A detention center officer in New Mexico filed a lawsuit over a workplace requirement to receive the coronavirus vaccine, the first lawsuit against mandatory COVID-19 vaccination in the U.S. The detention center officer, Isaac Legaretta, sued a county manager and his supervisor on Sunday, Bloomberg Law reported. The officer’s attorney, Ana Garner, said he was told he would be fired for refusing inoculation. The complaint claims the county manager and supervisor violated his rights by making the vaccine a condition of employment for first responders unless reasonable accommodation has been approved.  “You can’t be forced to be a human guinea pig when a product is experimental,” Garner, an attorney for the nonprofit New Mexico Stands Up!, told Bloomberg. “We have the right to bodily integrity.” The county attorney has disputed the allegations and argued that the Centers for Disease Control and Prevention and the Equal Employment Opportunity Commission (EEOC) said employers...
    The Duchess of Sussex's privacy case 'cried out' for her to be cross-examined over a letter she wrote to her father Thomas Markle, lawyers for the Mail On Sunday and MailOnline today told a High Court bid to appeal against a judge's decision to deny them a full trial.  Meghan Markle last month won a summary judgement in her legal battle after High Court judge Mr Justice Warby said her case didn't need to go to a full trial in her privacy claim for publishing extracts of her letter to Mr Markle in 2018. However lawyers for the publishers are today challenging the judge's decision, outlining ten separate grounds that the judge failed to take into account in his original ruling.   The publishers appearing before the same judge argued he failed to sufficiently take into account that the Duchess 'undermined or diminished' the weight of her own privacy by collaborating with...
    A criminal case against Mohammed bin Salman and others in the Saudi hierarchy has been filed in a German court for the brutal 2018 murder, dismemberment and disappearance of Washington Post journalist Jamal Khashoggi despite the Kingdom’s denial of MBS’s direct involvement and the Biden administration’s flaccid response to the killing. ‌The 500-page complaint filed by the press freedom group Reporters Without Borders (RSF) is the first time a criminal case has been lodged outside of what was largely considered a show trial in Saudi Arabia. That trial saw the conviction of eight people who were later pardoned after the Khashoggi family was said to have forgiven them. On Monday, the Saudi ambassador to the United Nations disputed a four-page CIA report released last week which pointed to MBS’s involvement, tweeting, “Let us all move forward to tackle the serious business of world issues!!” Ambassador Abdallah Al-Mouallimi called the...
    LIMA, Peru (AP) — Former Peruvian President Alberto Fujimori is on trial for his role in a 1990s government program in which many Indigenous women in poor communities say they were forcibly sterilized, and some died or suffered serious injuries because of infection. The judicial process led by Judge Rafael Martínez began Monday following years of demands by human rights activists as well as numerous obstacles, including prosecutors who shelved investigations of Fujimori in the past. The new prosecutor in the case, Pablo Espinoza, said sterilizations were carried out in unsanitary conditions and that some women died from infections. Fujimori has been implicated in the deaths of five women and the injuries of another 1,301 women who were allegedly sterilized against their will. Fujimori, 82, is serving a 25-year prison sentence for two killings by the military during his 1990-2000 administration. He has also been convicted of corruption and faces...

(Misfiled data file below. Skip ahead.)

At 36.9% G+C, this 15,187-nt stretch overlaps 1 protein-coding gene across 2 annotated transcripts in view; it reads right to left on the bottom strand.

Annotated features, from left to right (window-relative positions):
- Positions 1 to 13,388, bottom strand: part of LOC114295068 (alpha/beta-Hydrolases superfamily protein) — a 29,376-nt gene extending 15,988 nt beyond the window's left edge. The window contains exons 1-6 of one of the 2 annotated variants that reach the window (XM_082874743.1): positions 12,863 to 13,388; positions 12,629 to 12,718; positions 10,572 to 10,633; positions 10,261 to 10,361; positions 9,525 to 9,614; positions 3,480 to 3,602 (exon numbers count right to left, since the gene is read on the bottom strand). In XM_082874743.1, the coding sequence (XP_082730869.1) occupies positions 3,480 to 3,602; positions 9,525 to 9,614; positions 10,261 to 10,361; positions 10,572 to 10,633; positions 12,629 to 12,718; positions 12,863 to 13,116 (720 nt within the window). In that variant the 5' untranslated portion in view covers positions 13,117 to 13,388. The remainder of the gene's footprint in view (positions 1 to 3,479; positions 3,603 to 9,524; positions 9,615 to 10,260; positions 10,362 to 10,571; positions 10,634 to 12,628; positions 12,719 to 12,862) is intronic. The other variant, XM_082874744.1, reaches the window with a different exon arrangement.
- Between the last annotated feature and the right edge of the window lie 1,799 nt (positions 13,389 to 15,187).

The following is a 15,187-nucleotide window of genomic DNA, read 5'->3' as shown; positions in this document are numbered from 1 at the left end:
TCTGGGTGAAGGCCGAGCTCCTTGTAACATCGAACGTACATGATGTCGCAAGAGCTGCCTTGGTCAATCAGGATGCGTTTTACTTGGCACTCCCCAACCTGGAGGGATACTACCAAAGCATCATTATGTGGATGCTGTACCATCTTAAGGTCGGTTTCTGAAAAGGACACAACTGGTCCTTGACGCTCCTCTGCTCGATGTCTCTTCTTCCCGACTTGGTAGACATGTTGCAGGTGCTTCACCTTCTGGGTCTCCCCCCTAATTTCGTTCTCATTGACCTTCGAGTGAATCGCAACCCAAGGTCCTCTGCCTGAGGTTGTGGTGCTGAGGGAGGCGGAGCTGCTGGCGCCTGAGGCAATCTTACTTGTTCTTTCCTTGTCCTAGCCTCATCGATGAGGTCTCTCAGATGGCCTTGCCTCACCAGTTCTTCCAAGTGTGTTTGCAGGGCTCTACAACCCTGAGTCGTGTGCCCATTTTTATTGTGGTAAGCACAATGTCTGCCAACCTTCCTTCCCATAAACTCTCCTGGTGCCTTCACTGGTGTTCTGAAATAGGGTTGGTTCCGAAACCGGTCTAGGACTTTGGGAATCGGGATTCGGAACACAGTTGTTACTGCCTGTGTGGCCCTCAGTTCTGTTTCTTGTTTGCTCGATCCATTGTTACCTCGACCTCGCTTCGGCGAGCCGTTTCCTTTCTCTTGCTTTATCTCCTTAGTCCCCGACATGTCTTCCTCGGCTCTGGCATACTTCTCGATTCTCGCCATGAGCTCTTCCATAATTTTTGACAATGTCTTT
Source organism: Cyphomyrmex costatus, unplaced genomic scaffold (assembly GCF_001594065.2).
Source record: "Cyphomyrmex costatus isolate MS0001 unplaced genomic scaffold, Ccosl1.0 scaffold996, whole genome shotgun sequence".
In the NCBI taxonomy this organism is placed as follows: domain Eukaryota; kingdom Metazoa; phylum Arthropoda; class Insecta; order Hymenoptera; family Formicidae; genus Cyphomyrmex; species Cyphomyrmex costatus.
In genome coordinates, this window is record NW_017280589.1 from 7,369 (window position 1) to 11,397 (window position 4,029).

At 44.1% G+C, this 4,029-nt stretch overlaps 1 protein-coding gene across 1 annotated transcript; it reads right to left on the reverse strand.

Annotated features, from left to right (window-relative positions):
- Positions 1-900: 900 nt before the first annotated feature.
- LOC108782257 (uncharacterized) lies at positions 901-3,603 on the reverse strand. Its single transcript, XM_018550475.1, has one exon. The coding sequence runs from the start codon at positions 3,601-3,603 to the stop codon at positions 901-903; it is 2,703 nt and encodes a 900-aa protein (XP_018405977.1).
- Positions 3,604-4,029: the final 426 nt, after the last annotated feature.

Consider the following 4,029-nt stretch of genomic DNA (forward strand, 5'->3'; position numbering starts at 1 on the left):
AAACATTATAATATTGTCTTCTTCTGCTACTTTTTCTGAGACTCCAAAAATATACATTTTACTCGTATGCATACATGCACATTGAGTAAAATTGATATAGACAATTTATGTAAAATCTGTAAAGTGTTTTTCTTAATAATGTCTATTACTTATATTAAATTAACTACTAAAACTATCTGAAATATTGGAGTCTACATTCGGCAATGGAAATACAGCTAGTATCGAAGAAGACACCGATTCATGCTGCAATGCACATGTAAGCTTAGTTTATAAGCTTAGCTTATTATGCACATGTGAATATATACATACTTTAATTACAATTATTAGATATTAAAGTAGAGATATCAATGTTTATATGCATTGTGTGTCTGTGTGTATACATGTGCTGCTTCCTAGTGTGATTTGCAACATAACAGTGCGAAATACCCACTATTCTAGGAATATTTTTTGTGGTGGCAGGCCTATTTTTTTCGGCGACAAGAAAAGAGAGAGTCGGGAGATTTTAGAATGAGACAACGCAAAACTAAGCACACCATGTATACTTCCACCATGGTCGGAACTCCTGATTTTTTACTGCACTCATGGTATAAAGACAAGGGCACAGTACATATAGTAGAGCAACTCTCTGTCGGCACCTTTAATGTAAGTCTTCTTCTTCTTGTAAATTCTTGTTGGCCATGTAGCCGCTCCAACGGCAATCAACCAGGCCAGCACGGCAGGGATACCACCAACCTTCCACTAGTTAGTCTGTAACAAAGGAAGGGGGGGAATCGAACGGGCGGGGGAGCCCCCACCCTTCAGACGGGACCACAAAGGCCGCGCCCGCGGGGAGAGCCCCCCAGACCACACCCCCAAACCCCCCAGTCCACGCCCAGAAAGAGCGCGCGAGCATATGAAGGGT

LIMA, Peru (AP) — Former Peruvian President Alberto Fujimori is on trial for his role in a 1990s government program in which many Indigenous women in poor communities say they were forcibly sterilized, and some died or suffered serious injuries because of infection. The judicial process led by Judge Rafael Martínez began Monday following years of demands by human rights activists as well as numerous obstacles, including prosecutors who shelved investigations of Fujimori in the past. The new prosecutor in the case, Pablo Espinoza, said sterilizations were carried out in unsanitary conditions and that some women died from infections. Fujimori has been implicated in the deaths of five women and the injuries of another 1,301 women who were allegedly sterilized against their will. Fujimori, 82, is serving a 25-year prison sentence for two killings by the military during his 1990-2000 administration. He has also been convicted of corruption and...
    Cardi B has filed a motion to dismiss a defamation case against herself and sister Hennessy Carolina. The Grammy winner was named in a lawsuit back in September, after a beach altercation in the Hamptons with a group of 'racist MAGA supporters.' She claimed that Peter Caliendo, Pauline Caliendo and Manuel Alarcon are just seeking a money grab by suing celebrities, as they asked the judge to throw out the lawsuit, according to TMZ. Motion to dismiss: Cardi B has filed a motion to dismiss a defamation case against herself and sister Hennessy Carolina (pictured in April, 2019) Defamation suit: The Grammy winner was named in a lawsuit back in September, after a beach altercation in the Hamptons with a group of 'racist MAGA supporters' The 28-year-old and Hennessy, 25, argue in court documents that their words were opinions, which doesn't make them liable for defamation. They wrote in the...